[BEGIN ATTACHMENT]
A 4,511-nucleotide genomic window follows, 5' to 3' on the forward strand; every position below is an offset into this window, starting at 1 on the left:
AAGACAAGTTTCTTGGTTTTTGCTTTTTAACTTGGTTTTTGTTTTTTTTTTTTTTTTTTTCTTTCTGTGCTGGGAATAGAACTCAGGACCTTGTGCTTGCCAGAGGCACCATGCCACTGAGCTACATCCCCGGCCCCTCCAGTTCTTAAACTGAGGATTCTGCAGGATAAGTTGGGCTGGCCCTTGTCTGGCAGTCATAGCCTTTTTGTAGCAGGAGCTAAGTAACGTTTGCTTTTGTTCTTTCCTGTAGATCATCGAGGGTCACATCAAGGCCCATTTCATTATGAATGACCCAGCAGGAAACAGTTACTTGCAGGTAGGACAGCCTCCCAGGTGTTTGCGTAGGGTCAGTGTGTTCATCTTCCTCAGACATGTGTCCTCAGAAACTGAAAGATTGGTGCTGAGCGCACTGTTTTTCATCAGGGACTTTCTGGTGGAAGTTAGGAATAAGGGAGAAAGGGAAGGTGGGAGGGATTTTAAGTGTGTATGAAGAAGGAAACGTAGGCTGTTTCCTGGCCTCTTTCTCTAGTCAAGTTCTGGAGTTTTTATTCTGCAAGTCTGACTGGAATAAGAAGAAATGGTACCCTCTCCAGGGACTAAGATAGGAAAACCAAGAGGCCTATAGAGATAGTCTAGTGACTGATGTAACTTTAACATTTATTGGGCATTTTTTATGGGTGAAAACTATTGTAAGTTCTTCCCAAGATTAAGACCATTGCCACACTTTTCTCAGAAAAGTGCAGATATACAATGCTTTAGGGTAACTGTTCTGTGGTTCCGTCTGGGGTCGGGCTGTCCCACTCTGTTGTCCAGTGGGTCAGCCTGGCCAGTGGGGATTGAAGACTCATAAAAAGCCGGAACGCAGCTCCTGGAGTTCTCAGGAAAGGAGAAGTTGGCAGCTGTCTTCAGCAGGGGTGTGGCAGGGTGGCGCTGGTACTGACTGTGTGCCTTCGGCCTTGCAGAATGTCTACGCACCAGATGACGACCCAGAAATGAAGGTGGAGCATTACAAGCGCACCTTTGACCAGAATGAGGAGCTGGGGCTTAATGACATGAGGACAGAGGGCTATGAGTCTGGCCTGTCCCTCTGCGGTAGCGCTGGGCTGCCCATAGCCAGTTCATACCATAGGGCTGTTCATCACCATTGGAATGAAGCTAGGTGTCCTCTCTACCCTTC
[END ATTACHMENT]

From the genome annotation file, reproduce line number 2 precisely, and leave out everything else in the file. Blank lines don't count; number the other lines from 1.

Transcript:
AAGACAAGTTTCTTGGTTTTTGCTTTTTAACTTGGTTTTTGTTTTTTTTTTTTTTTTTTTCTTTCTGTGCTGGGAATAGAACTCAGGACCTTGTGCTTGCCAGAGGCACCATGCCACTGAGCTACATCCCCGGCCCCTCCAGTTCTTAAACTGAGGATTCTGCAGGATAAGTTGGGCTGGCCCTTGTCTGGCAGTCATAGCCTTTTTGTAGCAGGAGCTAAGTAACGTTTGCTTTTGTTCTTTCCTGTAGATCATCGAGGGTCACATCAAGGCCCATTTCATTATGAATGACCCAGCAGGAAACAGTTACTTGCAGGTAGGACAGCCTCCCAGGTGTTTGCGTAGGGTCAGTGTGTTCATCTTCCTCAGACATGTGTCCTCAGAAACTGAAAGATTGGTGCTGAGCGCACTGTTTTTCATCAGGGACTTTCTGGTGGAAGTTAGGAATAAGGGAGAAAGGGAAGGTGGGAGGGATTTTAAGTGTGTATGAAGAAGGAAACGTAGGCTGTTTCCTGGCCTCTTTCTCTAGTCAAGTTCTGGAGTTTTTATTCTGCAAGTCTGACTGGAATAAGAAGAAATGGTACCCTCTCCAGGGACTAAGATAGGAAAACCAAGAGGCCTATAGAGATAGTCTAGTGACTGATGTAACTTTAACATTTATTGGGCATTTTTTATGGGTGAAAACTATTGTAAGTTCTTCCCAAGATTAAGACCATTGCCACACTTTTCTCAGAAAAGTGCAGATATACAATGCTTTAGGGTAACTGTTCTGTGGTTCCGTCTGGGGTCGGGCTGTCCCACTCTGTTGTCCAGTGGGTCAGCCTGGCCAGTGGGGATTGAAGACTCATAAAAAGCCGGAACGCAGCTCCTGGAGTTCTCAGGAAAGGAGAAGTTGGCAGCTGTCTTCAGCAGGGGTGTGGCAGGGTGGCGCTGGTACTGACTGTGTGCCTTCGGCCTTGCAGAATGTCTACGCACCAGATGACGACCCAGAAATGAAGGTGGAGCATTACAAGCGCACCTTTGACCAGAATGAGGAGCTGGGGCTTAATGACATGAGGACAGAGGGCTATGAGTCTGGCCTGTCCCTCTGCGGTAGCGCTGGGCTGCCCATAGCCAGTTCATACCATAGGGCTGTTCATCACCATTGGAATGAAGCTAGGTGTCCTCTCTACCCTTC